If you’ve participated in any game subject at university or similar institution, you will have seen a game like Drains. It’s the type of game a group of bearded and bespectacled young men are play testing in the corner of the computer labs, and they were there when you left yesterday. The game has a certain look, a certain feel to it. A feeling of being not quite there.
Truth be told, it would be unfair to deem Drains as little more than a student project. It may appear that way at times, but a fair amount of effort has gone into it. Unfortunately this effort only permeates a few areas of the game. On the surface it looks like a full, complete experience. It’s about fifteen hours in length. There is platforming and combat. There are boss fights and cool abilities. There’s even a story and a neat, original setting. But let’s be honest: you can’t just tick these boxes to make a game. You don’t play games if the play aspect is fundamentally ruined. That is the problem with Drains; it’s a beautiful game built on shoddy mechanics and a hopeless engine.
Drains is a linear platformer with 3D graphics viewed from a side-on camera. As you fight your way through the various stages, you gain experience and new abilities. Appropriately, the enemies get tougher according to your designated hit points. That’s about as far as it goes in terms of complexity for the games span, and given the nature of the combat, it’s not a very fun fifteen hours.
To me, Drains would have made a good picture book, because the game elements are horrendous. Jumping sucks. Fighting sucks. Using abilities is unbelievably frustrating. Just because it’s set underwater isn’t an excuse for sluggish controls.
The engine makes a mockery of tactics, as enemies will slide around you to attack from a different angle. It’s good when they try to surround you, but blocking is worthless and combat a spam-fest. You unlock so many ‘combos’ that it works just as well to hit the two attack buttons in any order. Special abilities would be cool if they, you know, hit their target. I don’t mind missing, but only as a result of a personal error, not a coding one. It feels floaty, and given that the game revolves around fighting, it’s a major disappointment. But this is just the start of the woes.
Drains also includes a drop system whereby defeated bad guys drop coloured orbs. In theory this should work with blue ones giving health, red ones acting as an energy bar for abilities, and yellow ones being used as currency. Here’s where the system fails: sometimes when you kill an oceanic enemy, you can’t reach the orbs. They will roll away, and the invisible walls mean that you can’t get to them despite being in desperate need of health. Even when you do manage to store up red balls, abilities decimate your stockpile. Even rolling, a mostly useless ability, takes up one orb. Most games don’t punish me for using the dodge function. At least yellow orbs can buy lives, which you’ll be needing a lot of. It defies logic that a game could be released with such glaringly obvious faults and imbalances.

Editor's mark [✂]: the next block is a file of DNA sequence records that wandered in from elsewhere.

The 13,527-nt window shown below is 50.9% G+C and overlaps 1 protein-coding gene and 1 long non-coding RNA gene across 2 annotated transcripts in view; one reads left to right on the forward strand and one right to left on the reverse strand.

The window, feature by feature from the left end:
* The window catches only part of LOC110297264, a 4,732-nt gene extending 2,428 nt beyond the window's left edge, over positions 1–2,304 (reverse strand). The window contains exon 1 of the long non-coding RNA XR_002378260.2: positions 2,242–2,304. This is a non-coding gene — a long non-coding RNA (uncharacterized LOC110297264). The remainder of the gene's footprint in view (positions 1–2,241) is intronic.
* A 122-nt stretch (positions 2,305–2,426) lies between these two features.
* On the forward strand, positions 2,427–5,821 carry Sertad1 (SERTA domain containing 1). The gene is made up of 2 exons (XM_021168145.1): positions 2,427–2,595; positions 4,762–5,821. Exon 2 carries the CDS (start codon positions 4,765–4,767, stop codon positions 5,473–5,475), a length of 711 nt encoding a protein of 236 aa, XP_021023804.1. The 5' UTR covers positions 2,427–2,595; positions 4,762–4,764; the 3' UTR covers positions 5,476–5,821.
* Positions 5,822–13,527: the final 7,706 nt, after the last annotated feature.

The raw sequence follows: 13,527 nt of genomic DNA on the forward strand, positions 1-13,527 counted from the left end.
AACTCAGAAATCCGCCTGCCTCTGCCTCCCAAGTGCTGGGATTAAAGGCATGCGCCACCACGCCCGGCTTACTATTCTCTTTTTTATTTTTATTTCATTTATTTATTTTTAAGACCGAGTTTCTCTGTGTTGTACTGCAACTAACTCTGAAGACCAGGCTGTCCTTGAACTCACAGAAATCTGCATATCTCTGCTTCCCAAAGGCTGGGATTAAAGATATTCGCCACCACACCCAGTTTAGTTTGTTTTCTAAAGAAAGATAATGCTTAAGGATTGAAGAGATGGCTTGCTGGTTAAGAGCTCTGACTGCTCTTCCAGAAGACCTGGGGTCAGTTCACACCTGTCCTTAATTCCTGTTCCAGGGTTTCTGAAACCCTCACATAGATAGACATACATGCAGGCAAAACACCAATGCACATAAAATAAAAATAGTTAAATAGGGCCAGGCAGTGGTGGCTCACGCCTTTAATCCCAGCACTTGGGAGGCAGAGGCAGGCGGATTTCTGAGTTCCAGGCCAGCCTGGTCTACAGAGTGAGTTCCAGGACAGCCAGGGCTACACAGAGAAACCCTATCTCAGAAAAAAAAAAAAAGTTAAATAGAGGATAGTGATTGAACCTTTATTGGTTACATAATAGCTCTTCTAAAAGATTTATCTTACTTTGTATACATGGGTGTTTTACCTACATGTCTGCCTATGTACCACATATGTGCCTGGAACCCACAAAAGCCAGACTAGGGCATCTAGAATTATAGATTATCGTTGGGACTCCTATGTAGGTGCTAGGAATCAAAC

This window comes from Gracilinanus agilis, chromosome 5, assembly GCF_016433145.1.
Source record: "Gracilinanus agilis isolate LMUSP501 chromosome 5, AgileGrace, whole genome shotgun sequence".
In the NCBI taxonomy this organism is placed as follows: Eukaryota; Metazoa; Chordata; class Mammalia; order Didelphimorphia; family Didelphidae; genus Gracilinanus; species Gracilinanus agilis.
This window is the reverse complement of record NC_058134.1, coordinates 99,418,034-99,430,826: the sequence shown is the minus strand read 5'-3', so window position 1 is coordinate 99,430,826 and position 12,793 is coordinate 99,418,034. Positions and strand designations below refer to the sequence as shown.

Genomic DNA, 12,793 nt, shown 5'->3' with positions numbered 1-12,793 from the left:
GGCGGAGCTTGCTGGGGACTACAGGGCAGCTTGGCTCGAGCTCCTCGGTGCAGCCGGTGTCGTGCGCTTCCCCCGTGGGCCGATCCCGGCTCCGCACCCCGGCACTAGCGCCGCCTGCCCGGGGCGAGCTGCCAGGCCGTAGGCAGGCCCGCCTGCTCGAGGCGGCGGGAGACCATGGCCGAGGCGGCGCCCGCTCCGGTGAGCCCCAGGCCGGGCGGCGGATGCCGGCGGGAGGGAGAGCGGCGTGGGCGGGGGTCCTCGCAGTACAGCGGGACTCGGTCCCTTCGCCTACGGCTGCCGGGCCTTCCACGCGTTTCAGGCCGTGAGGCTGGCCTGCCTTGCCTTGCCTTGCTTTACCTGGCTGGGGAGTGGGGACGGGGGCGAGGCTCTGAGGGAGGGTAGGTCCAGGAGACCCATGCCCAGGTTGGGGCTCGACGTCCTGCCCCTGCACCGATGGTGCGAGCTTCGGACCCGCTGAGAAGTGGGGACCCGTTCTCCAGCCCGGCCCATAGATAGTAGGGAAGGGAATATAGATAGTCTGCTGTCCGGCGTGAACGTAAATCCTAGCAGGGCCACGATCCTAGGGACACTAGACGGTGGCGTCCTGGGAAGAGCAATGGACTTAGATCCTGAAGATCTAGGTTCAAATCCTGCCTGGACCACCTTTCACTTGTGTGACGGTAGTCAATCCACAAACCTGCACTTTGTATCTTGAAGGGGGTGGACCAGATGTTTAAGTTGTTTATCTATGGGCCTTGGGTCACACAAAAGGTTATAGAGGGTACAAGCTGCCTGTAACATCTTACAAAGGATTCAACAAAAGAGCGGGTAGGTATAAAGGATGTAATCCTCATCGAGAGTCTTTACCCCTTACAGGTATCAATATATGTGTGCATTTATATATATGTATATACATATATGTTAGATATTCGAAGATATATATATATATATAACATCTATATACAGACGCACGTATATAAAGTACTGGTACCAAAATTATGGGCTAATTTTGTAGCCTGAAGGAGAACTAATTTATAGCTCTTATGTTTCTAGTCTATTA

Of course, all this is further compounded by the atrocious PC controls. Given that currently you can only buy it on PC, this is unacceptable. The default controls are confusing and too close together, without utilising the mouse at all. This is compounded by no customisation options, a grave error indeed. The game works better with a gamepad, but if you don’t have one you are at the mercy of carpal tunnel syndrome. Throw in an awkward camera, and it’s as if the developers didn’t want you to have any success at all against the AI.
Even when the fighting does work and you do pick up orbs, it just isn’t satisfying enough to be worth your time. The best parts of Drains are the 3D models and the artwork, but what’s the point in putting such lush environments in a game that’s simply not playable? You can’t just string together a series of ‘gamey’ ideas and hope that they come together, particularly if you aren’t going to play test for bugs and, more importantly, the elusive idea of Fun. Drains appears to be aimed at a younger crowd, but they would get more enjoyment and more satisfying interaction from a pop-up book.
- At least the art team got a good work-out.
- Buggy, repetitive and unintuitive gameplay;
- Voice-acting. I know there’s a budget, but it’s still horrendous;
- Shouldn’t have been made into a game.